â— Chapter 5, â€œCompetitive Advantage, Firm Performance, and Business Models,â€ neatly ends the analysis section of the book by providing five approaches to measuring firm performance and assessing competitive advantage. It looks at three traditional approaches to measure performance (accounting profitability, economic value creation, and shareholder value creation) and at two holistic approaches (the balanced scorecard and the triple bottom line). Instructors can easily cover as many of the approaches as desired for their course and its goals. A new addition is the detailed discussion of business models. Putting strategy into action through innovative business models is becoming more and more important across all types of industries.
â— Chapter 7, Innovation and Strategic Entrepreneurship, addresses the important topics of innovation and strategic entrepreneurship as aspects of business strategy. Driven by Schumpeterâ€™s â€œperennial gale of creative destruction,â€ competition seems more heated than ever, with innovation playing a key role in gaining and sustaining competitive advantage. This chapter addresses various aspects of innovation, beginning with the industry life cycle (ILC) and the modes of competition and business-level strategies at various stages in the life cycle. Given the importance of different customer preferences at different stages of the ILC, it introduces the crossing-the-chasm framework and illustrates it with an application to the smartphone industry. Using tools and concepts of strategic management, it explores four types of innovation, social entrepreneurship, and the Internet as a disruptive force. This chapter especially will engage students and provide much food for thought in their jobs and careers.
â– Up-to-date examples and discussion of current topics within a global context. Having spoken to hundreds of students around the world, I want to minimize the frustration they express in seeing the same, out-of-date examples in so many of their (generic and boiler-plate) business-school textbooks. The book has been written for todayâ€™s students to reflect the turbulence and dynamism that they will face as managers. I have drawn on up-to-date examples to illustrate how companies apply strategy concepts in todayâ€™s business world. Although this text contains a standalone chapter on Global Strategy, examples throughout the book reflect the global nature of competition and the importance of emerging economies such as the BRIC countries and highlights non-U.S. competitors such as Lenovo, Siemens, the Tata Group, and BYD in globalized industries. Each chapter contains two Strategy Highlight boxes. These in-chapter examples apply a specific concept to a specific company. They are right-sized for maximum student appealâ€”long enough to contain valuable insights, and short enough to encourage student reading. For a list of the Strategy Highlight companies and topics, see page xiii.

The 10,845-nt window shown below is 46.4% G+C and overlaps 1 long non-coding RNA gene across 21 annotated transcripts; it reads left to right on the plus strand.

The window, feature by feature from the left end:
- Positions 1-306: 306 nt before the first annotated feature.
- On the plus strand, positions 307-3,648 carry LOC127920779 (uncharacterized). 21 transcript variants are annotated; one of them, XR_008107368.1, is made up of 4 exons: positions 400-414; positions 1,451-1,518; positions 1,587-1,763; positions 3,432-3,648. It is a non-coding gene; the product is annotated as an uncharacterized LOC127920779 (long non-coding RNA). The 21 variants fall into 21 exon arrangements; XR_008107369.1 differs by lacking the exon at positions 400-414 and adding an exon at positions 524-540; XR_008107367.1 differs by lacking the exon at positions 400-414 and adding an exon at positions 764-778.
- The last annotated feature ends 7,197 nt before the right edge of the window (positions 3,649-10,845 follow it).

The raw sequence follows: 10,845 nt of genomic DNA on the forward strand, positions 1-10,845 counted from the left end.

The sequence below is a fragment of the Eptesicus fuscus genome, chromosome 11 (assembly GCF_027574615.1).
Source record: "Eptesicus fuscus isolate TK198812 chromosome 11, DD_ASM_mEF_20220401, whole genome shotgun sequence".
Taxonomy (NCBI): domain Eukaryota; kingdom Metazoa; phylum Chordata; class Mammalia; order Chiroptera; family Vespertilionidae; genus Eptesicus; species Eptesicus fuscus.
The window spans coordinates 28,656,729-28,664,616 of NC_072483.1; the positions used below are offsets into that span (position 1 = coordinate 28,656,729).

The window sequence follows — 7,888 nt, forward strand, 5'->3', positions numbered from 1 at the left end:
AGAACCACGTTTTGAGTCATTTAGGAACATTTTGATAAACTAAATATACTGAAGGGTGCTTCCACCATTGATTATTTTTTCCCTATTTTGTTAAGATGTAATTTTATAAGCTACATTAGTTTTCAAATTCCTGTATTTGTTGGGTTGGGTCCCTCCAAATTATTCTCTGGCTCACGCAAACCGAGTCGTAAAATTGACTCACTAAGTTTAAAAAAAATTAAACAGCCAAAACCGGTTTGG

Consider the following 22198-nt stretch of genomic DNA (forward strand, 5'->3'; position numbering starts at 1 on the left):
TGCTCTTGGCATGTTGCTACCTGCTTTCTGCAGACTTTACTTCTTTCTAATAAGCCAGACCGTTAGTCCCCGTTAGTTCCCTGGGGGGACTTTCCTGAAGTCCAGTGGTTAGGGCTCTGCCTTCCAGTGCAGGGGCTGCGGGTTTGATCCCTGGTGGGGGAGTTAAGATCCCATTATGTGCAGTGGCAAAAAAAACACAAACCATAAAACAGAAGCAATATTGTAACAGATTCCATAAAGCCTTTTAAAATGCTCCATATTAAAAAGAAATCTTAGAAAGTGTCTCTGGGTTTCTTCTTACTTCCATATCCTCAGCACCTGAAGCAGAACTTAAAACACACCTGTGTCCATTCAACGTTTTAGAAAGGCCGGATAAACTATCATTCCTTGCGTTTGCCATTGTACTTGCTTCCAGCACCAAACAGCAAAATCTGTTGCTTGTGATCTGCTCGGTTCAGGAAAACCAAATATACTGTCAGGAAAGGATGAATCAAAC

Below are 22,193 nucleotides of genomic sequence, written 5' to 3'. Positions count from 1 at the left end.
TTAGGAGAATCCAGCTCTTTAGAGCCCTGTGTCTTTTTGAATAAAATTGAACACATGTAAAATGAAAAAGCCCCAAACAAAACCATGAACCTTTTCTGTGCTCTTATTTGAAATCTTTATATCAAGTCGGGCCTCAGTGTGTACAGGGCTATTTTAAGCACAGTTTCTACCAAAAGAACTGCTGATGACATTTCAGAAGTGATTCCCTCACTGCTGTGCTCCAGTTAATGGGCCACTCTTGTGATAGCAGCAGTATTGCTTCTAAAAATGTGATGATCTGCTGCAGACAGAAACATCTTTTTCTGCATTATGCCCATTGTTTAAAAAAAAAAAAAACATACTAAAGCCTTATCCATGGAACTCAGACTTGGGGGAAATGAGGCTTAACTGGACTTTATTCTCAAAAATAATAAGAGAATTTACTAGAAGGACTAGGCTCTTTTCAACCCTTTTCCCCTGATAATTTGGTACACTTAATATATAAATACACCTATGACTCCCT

I also have drawn topics and examples from recent and seminal business bestsellers, such as The Black Swan; Built to Last; Co-opetition; Crossing the Chasm; Good Strategy, Bad Strategy; Good to Great; Great by Choice; How the Mighty Fall; In the Plex; Innovatorâ€™s Dilemma (and Solution); Innovatorâ€™s DNA; Lean In; Playing to Win; Predictably Irrational; Steve Jobs; The Long Tail; The Wide Lens; Wisdom of the Crowds; World 3.0; and Why Smart Executives Fail; among others. I have included these ideas to expose students to topics that todayâ€™s managers talk about. Being conversant with these concepts from business bestsellers will help todayâ€™s students interview better and effortlessly join the discourse in the corporate world.
â– Use of the AFI strategy framework. The book demonstrates that â€œless is moreâ€ through a focused presentation of the relevant strategy content using A nalysis, F ormulation, and I mplementation as a guiding framework. This model (see Exhibit 1.5 on page 18) integrates process schools of strategy (based on organization theory, psychology, and sociology) with content schools of strategy (based on economics). Process and content can be viewed as the â€œyin and yangâ€ of strategy. Current strategy textbooks typically favor one or the other but do not integrate them, which leads to an unbalanced and incomplete treatment of strategic management. The AFI strategy strives for beauty through balance, which is lacking in most current strategy texts on the market. The model also emphasizes that gaining and sustaining competitive advantage is accomplished in an iterative and recursive fashion. The framework offers a repository for theoretical strategy knowledge that is well translated for student consumption, and it provides a toolkit for practicing managers.